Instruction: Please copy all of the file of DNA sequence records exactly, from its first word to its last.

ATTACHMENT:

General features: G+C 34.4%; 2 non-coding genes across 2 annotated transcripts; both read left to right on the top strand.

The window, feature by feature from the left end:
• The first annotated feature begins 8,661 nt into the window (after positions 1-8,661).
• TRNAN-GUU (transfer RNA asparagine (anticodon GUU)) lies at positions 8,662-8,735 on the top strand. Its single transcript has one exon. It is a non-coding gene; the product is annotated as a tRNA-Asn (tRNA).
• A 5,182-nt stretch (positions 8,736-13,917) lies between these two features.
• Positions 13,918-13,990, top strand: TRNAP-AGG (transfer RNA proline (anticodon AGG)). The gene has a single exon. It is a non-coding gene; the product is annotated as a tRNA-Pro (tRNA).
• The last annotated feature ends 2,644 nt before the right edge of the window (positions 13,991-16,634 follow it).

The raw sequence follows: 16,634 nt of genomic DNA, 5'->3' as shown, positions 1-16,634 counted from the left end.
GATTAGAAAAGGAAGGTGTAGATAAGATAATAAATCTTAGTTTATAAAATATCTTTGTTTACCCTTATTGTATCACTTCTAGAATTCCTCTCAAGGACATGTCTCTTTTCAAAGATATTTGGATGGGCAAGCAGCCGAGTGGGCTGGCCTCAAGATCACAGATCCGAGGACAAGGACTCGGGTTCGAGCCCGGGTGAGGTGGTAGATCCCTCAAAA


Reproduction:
General features: G+C 34.4%; 2 non-coding genes across 2 annotated transcripts; both read left to right on the top strand.

The window, feature by feature from the left end:
• The first annotated feature begins 8,661 nt into the window (after positions 1-8,661).
• TRNAN-GUU (transfer RNA asparagine (anticodon GUU)) lies at positions 8,662-8,735 on the top strand. Its single transcript has one exon. It is a non-coding gene; the product is annotated as a tRNA-Asn (tRNA).
• A 5,182-nt stretch (positions 8,736-13,917) lies between these two features.
• Positions 13,918-13,990, top strand: TRNAP-AGG (transfer RNA proline (anticodon AGG)). The gene has a single exon. It is a non-coding gene; the product is annotated as a tRNA-Pro (tRNA).
• The last annotated feature ends 2,644 nt before the right edge of the window (positions 13,991-16,634 follow it).

The raw sequence follows: 16,634 nt of genomic DNA, 5'->3' as shown, positions 1-16,634 counted from the left end.
GATTAGAAAAGGAAGGTGTAGATAAGATAATAAATCTTAGTTTATAAAATATCTTTGTTTACCCTTATTGTATCACTTCTAGAATTCCTCTCAAGGACATGTCTCTTTTCAAAGATATTTGGATGGGCAAGCAGCCGAGTGGGCTGGCCTCAAGATCACAGATCCGAGGACAAGGACTCGGGTTCGAGCCCGGGTGAGGTGGTAGATCCCTCAAAA